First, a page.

Janet Seales (l) and Marilyn Colson (r) from the Chilton County Department of Human Resources put up foster home recruiting signs around the county.
Janet Seales (l) and Marilyn Colson (r) from the Chilton County Department of Human Resources put up foster home recruiting signs around the county.

Archived Story

Chilton County DHR seeks foster parents

Published 3:54pm Tuesday, July 9, 2013

The Chilton County Department of Human Resources (DHR) is seeking people who would be willing to open their homes to foster a child living in the county.

With a slogan, “open their hearts and open their homes,” DHR encourages those that might be interested in fostering a child to consider one of the 110 foster children living in Chilton County.

Trayce Cain, the new licensing worker at DHR, said there are 28 licensed foster homes in the county at this time.

“This is a lower number of homes available than usual,” Cain said in a release. “Eight foster children have already been adopted this fiscal year by their foster families. There were also 14 foster children adopted by foster parents in fiscal year 2012. These families most often drop out of fostering after their families are complete with adoption.”

DHR director Marilyn Colson said the number of foster children living in Chilton County is constantly changing due to some of the children returning to their homes after their families resolve safety threats within the homes.

“Others are provided long-term homes by relatives and then a number of children are adopted either by their foster families or through state adoptions,” Colson said in a release. “It is heartwarming to see how the foster parents of Chilton County have provided homes to so many foster children through adoption or long-term fostering. The foster children adopted range from infants to teens.”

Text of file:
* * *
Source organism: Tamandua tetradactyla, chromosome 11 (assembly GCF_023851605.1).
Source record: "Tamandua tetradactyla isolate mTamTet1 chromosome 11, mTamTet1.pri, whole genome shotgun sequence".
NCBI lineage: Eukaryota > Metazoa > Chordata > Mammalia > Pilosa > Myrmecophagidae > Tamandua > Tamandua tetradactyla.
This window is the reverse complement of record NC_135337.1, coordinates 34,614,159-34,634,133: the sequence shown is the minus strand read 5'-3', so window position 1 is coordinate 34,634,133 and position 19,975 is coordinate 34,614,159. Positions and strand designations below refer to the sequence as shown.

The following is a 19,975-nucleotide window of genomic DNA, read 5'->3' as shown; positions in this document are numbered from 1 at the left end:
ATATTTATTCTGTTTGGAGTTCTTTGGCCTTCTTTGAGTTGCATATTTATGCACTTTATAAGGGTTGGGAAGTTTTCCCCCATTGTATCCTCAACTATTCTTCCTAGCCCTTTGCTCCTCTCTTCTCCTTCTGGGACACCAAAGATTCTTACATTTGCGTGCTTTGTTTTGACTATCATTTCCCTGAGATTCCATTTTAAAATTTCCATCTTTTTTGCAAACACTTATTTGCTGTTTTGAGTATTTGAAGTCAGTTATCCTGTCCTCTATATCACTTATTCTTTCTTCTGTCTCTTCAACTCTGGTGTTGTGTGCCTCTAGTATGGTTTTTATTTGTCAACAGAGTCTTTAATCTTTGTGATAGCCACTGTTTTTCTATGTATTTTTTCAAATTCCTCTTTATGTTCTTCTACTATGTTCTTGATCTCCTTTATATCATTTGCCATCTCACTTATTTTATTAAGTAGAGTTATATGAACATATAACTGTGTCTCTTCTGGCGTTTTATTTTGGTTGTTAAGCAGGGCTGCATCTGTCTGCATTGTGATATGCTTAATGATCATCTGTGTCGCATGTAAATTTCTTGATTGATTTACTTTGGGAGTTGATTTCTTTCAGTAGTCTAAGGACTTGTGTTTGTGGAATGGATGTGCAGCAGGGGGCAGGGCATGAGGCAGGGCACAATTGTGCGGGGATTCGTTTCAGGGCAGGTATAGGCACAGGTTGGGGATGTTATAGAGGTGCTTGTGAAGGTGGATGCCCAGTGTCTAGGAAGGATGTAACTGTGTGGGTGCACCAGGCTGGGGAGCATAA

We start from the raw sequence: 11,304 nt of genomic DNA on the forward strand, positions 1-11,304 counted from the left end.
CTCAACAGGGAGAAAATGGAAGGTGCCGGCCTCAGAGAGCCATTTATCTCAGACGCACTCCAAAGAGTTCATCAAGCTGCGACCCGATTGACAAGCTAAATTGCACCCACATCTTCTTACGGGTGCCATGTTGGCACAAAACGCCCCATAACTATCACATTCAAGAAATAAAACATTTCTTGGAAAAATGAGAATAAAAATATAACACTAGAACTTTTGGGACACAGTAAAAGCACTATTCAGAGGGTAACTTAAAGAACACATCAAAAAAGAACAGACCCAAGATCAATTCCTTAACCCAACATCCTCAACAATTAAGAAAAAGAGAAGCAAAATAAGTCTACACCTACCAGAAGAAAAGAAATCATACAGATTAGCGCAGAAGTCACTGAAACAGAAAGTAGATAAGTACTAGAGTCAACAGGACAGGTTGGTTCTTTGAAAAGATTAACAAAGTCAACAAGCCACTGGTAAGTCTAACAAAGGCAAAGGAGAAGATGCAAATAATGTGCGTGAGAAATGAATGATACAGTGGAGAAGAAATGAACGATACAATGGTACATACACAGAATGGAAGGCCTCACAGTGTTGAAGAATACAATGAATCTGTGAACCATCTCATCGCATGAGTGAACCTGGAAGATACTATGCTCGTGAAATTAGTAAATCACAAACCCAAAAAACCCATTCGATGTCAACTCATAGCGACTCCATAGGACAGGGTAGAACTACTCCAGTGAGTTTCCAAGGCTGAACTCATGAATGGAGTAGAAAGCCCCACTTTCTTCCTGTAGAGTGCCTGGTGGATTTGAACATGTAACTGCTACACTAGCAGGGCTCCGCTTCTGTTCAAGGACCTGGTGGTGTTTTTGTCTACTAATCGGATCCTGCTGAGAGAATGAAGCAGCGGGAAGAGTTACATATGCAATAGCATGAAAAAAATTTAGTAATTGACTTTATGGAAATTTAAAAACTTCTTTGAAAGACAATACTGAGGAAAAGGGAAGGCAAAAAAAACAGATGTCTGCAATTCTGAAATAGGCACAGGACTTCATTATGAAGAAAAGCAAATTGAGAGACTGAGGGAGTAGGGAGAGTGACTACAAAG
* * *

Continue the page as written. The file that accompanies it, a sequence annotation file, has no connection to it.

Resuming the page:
DHR is constantly looking to enlarge the pool of available foster homes due to wanting good matches to be made between children who need care and the foster homes available.

DHR program supervisor Cathy Stephens explained that good matches could involve the age of the child, a child’s special needs or what school the child has been attending.

“Many foster parents never choose to adopt but make their homes available for the children who will be able to return to their own or relatives’ homes,” Colson said in a release. “I don’t think there can be a greater mission than to agree to foster children.”

Potential foster and adoptive parents must complete preparation classes once a week in the evening for a 10-week span. Criminal histories and home studies are also required to ensure compliance with the minimum standards for foster homes.

The next preparation class will begin on Aug. 13 at 6 p.m. at the DHR office on Airport Road. An orientation class will be held on July 30 at 6 p.m.

Applications to become a foster and adoptive parent can be obtained at the DHR office or by calling Cain at 280-2025.

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